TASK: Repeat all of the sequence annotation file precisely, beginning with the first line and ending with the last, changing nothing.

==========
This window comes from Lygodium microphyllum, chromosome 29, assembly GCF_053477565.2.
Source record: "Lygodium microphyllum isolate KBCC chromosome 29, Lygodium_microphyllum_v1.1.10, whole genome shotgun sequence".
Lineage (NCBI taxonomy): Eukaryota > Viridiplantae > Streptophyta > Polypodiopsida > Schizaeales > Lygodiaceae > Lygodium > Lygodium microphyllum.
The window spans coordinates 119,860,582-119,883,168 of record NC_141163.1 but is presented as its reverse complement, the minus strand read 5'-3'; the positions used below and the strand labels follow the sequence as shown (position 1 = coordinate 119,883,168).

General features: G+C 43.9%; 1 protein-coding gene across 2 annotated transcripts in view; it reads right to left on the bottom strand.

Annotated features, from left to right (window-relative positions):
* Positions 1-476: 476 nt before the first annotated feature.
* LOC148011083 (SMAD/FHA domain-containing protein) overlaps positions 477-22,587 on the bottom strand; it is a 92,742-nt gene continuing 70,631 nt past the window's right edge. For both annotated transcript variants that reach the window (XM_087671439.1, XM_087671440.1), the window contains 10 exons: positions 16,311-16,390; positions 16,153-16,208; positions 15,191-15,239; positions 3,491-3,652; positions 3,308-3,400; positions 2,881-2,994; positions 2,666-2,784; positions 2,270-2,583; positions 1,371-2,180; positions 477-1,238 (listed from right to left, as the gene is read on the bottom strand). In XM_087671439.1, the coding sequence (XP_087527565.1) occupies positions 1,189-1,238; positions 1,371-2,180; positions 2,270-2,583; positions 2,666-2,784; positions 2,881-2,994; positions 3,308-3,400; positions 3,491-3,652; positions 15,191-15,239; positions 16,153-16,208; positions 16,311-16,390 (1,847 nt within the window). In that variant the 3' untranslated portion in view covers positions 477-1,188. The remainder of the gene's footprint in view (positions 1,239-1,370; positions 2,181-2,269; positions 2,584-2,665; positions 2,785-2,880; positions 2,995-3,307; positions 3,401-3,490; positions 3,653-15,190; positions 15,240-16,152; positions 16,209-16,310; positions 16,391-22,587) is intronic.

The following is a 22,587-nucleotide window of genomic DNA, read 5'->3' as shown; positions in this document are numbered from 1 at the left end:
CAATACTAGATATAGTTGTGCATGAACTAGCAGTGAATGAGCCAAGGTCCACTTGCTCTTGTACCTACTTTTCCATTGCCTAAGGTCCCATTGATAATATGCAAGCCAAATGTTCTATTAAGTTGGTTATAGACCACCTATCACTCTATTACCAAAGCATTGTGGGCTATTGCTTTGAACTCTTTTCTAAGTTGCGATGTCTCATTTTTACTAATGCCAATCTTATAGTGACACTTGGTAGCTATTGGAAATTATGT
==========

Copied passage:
This window comes from Lygodium microphyllum, chromosome 29, assembly GCF_053477565.2.
Source record: "Lygodium microphyllum isolate KBCC chromosome 29, Lygodium_microphyllum_v1.1.10, whole genome shotgun sequence".
Lineage (NCBI taxonomy): Eukaryota > Viridiplantae > Streptophyta > Polypodiopsida > Schizaeales > Lygodiaceae > Lygodium > Lygodium microphyllum.
The window spans coordinates 119,860,582-119,883,168 of record NC_141163.1 but is presented as its reverse complement, the minus strand read 5'-3'; the positions used below and the strand labels follow the sequence as shown (position 1 = coordinate 119,883,168).

General features: G+C 43.9%; 1 protein-coding gene across 2 annotated transcripts in view; it reads right to left on the bottom strand.

Annotated features, from left to right (window-relative positions):
* Positions 1-476: 476 nt before the first annotated feature.
* LOC148011083 (SMAD/FHA domain-containing protein) overlaps positions 477-22,587 on the bottom strand; it is a 92,742-nt gene continuing 70,631 nt past the window's right edge. For both annotated transcript variants that reach the window (XM_087671439.1, XM_087671440.1), the window contains 10 exons: positions 16,311-16,390; positions 16,153-16,208; positions 15,191-15,239; positions 3,491-3,652; positions 3,308-3,400; positions 2,881-2,994; positions 2,666-2,784; positions 2,270-2,583; positions 1,371-2,180; positions 477-1,238 (listed from right to left, as the gene is read on the bottom strand). In XM_087671439.1, the coding sequence (XP_087527565.1) occupies positions 1,189-1,238; positions 1,371-2,180; positions 2,270-2,583; positions 2,666-2,784; positions 2,881-2,994; positions 3,308-3,400; positions 3,491-3,652; positions 15,191-15,239; positions 16,153-16,208; positions 16,311-16,390 (1,847 nt within the window). In that variant the 3' untranslated portion in view covers positions 477-1,188. The remainder of the gene's footprint in view (positions 1,239-1,370; positions 2,181-2,269; positions 2,584-2,665; positions 2,785-2,880; positions 2,995-3,307; positions 3,401-3,490; positions 3,653-15,190; positions 15,240-16,152; positions 16,209-16,310; positions 16,391-22,587) is intronic.

The following is a 22,587-nucleotide window of genomic DNA, read 5'->3' as shown; positions in this document are numbered from 1 at the left end:
CAATACTAGATATAGTTGTGCATGAACTAGCAGTGAATGAGCCAAGGTCCACTTGCTCTTGTACCTACTTTTCCATTGCCTAAGGTCCCATTGATAATATGCAAGCCAAATGTTCTATTAAGTTGGTTATAGACCACCTATCACTCTATTACCAAAGCATTGTGGGCTATTGCTTTGAACTCTTTTCTAAGTTGCGATGTCTCATTTTTACTAATGCCAATCTTATAGTGACACTTGGTAGCTATTGGAAATTATGT